• Pain medications to treat acute pain
  • Hydroxyurea: helps increase production of red blood cells

Immunization: Pneumococcal and Meningococcal vaccines have drastically reduced the rate of infections in SCD

Blood transfusion: improves oxygen and nutrients needed

Supplemental oxygen by mask makes breathing easier and improves oxygen levels in the blood

Bone marrow transplant: for severe complications and matching donors.

Prevention

  • Genetic counselling and testing (better before marriage and at pregnancy) can help prevent the likelihood of passing gene to your child
  • Preventing infections can be achieved by practising simple hand washing techniques at every opportunity. Hand sanitiser gels and wipes are also available and affordable
  • Immunisation is very important and one must assure shots and records are current to cut down on the rate of common infections.
  • Re-hydration with fluids at all times is essential.
  • Avoid staying in places with low concentration of oxygen, e.g. unpressurised air planes, or high altitudes

For more information about SCD, please speak to your Pharmacist or Doctor.

Article by Kunle Tometi a Pharmacist, Entrepreneur and Public Health Advocate.

Ref:

  • https://en.wikipedia.org/wiki/Sickle_cell_disease.
  • Mayo clinic https://www.gstatic.com/healthricherkp/pdf/sickle-cell-anemia.pdf
  • CDC https://www.cdc.gov/ncbddd/sicklecell/data.html
  • Sickle cell Disease: Public health agenda & Social, Economic and Health implications by CDR Althea M Grant, PhD September 2012
  • www.score_international.org/resources/conference_presentations
  • Overview of the management & prognosis of sickle cell disease, Joseph Palermo, D.O.
  • Economic impact of sickle cell Hospitalization. R Singh, Ryan Jordan and Charin Hanlon
  • www.bloodjournal.org/content/124/21/5971
  • Prevalence and impact of sickle cell trait on the clinical and laboratory parameters of HIV infected children in Lagos, Nigeria

Prevalence and impact of sickle cell trait on the clinical and laboratory parameters of HIV infected children in Lagos, Nigeria.

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Adaku Efuribe: COVID-19 treatment and the dangers of drug misuse in Nigeria

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Adaku Efuribe (Image credit: Adaku Efuribe)

Drug misuse is defined as the use of a substance for a purpose not consistent with legal or medical guidelines (WHO, 2006). It has a negative impact on health or functioning and may take the form of drug dependence, or be part of a wider spectrum of problematic or harmful behaviour (Department of Health, 2006).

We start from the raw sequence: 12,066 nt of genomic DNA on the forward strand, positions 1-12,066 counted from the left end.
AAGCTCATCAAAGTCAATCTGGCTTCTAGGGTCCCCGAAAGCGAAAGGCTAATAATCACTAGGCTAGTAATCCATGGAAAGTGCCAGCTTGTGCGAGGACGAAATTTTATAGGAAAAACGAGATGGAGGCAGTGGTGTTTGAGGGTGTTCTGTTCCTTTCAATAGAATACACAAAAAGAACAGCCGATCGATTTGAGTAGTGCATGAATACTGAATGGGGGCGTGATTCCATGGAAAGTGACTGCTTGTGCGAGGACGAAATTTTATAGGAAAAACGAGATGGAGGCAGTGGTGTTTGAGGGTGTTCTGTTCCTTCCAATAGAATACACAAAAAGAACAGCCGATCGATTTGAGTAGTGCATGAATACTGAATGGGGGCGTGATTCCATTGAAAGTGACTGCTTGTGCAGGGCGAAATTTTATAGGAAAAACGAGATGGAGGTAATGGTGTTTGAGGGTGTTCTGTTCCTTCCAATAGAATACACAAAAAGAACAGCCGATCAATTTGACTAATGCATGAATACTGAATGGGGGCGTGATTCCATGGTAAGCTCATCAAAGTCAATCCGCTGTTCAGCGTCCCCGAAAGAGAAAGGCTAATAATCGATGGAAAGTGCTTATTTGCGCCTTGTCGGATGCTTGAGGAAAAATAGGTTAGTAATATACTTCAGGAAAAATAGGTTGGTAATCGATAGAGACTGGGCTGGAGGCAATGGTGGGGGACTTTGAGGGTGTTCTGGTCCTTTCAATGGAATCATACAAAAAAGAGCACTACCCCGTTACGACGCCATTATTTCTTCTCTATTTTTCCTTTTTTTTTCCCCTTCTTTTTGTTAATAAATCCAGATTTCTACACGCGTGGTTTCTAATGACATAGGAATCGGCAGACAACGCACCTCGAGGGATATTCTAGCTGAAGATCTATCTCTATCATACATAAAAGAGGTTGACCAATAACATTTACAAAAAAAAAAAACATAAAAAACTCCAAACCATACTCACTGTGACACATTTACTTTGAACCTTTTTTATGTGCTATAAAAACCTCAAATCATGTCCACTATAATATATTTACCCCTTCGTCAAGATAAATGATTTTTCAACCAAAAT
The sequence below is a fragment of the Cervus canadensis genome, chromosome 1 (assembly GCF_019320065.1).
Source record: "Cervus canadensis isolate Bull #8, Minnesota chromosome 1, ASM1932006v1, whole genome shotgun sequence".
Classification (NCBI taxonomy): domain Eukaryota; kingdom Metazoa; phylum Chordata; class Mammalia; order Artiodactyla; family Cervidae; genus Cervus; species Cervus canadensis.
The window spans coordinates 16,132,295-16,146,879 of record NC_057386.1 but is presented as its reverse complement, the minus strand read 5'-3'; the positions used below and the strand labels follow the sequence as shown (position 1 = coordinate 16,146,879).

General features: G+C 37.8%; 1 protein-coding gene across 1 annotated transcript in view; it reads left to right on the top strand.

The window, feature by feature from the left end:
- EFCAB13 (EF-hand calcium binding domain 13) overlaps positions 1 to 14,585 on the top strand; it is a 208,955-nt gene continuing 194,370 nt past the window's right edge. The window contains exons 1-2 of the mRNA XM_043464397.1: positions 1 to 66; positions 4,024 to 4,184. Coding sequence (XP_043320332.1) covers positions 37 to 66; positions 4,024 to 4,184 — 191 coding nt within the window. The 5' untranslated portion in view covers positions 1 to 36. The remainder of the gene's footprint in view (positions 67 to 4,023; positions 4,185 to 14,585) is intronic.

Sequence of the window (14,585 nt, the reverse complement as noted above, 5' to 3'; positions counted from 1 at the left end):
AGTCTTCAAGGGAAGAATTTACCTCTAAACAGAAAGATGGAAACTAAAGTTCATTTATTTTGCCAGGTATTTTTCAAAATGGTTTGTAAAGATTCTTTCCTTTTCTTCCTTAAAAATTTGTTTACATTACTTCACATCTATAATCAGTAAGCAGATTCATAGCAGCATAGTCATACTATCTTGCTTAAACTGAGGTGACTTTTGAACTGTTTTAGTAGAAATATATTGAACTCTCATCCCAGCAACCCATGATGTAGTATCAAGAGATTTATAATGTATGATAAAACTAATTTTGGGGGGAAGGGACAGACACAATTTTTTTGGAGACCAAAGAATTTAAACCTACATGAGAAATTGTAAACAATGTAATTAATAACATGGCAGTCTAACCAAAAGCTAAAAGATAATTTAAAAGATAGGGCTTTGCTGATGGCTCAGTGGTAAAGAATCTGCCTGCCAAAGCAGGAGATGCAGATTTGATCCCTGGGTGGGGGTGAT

At the moment there seems to be an increased risk of self-medication and drug misuse especially in countries where prescription only medicines could be bought without prescription. For instance, countries like Nigeria where some patent medicines dealers who are meant to sell GSL medicines end up dispensing pharmacy only medicines and prescription only medicines.

As soon as a new drug for managing COVID-19 is announced by mainstream media, people run off to the shops to buy these drugs, even people who have not tested positive for the coronavirus, indulge in self-medication in a bid to prevent contracting the virus.

I am worried about the recent announcement for Dexamethasone as a new drug for treating COVID 19. Information reaching me shows, following hours of announcing this drug by the media, some Nigerian resident has started trooping to their pharmacy, ‘chemist’ and illegal drug dealers to buy dexamethasone tablets.

Dexamethasone is a corticosteroid, it has high glucocorticoid activity, and it should not be used without the guidance of a clinician. According to the Electronic Medicines Compendium (EMC), depending on the dose and duration of therapy, adrenocortical insufficiency caused by glucocorticoid therapy can continue for several months and in individual cases more than a year after cessation of therapy.

Also Read: Lockdown Bozza: Developed to simplify the lockdown regulations in South Africa

Through immunosuppression, treatment with Dexamethasone can lead to an increased risk of bacterial, viral, parasitic, opportunistic and fungal infections. It can mask the symptoms of an existing or developing infection, thereby making a diagnosis more difficult. Latent infections, like tuberculosis or hepatitis B, can be reactivated.

Dexamethasone also has some side effects; the following side effects are common (occurring in greater than 30%) for patients taking dexamethasone:

· Increased appetite.

· Irritability.

· Difficulty sleeping (insomnia)

· Swelling in your ankles and feet (fluid retention)

· Heartburn.

· Muscle weakness.

· Impaired wound healing.

· Increased blood sugar levels

If only the media companies understood the fact that prescription only medicines could be bought without prescription in some countries, they would thread carefully and choose appropriate wording when announcing potential drugs for COVID-19 treatment.

It’s the duty of the Ministry of health and drug regulatory bodies of those countries where prescription medication could be bought in the market like sweets to continue to create awareness, educate the general public on the dangers of self-medication, drug misuse and drug abuse. They must not relent in their efforts of managing drug distribution/regulation.

My advice to people living in countries where you could buy prescription only medicines without prescription is this:

Do not run off to buy the latest drug announced for COVID-19 treatment.

This drug is a corticosteroid and should only be taken if prescribed by a clinician.

Please do not indulge in medication misuse and abuse. It could lead to adverse effects or even death

Author: Adaku Efuribe is a Clinical Pharmacist & Global consultant in Medicines Management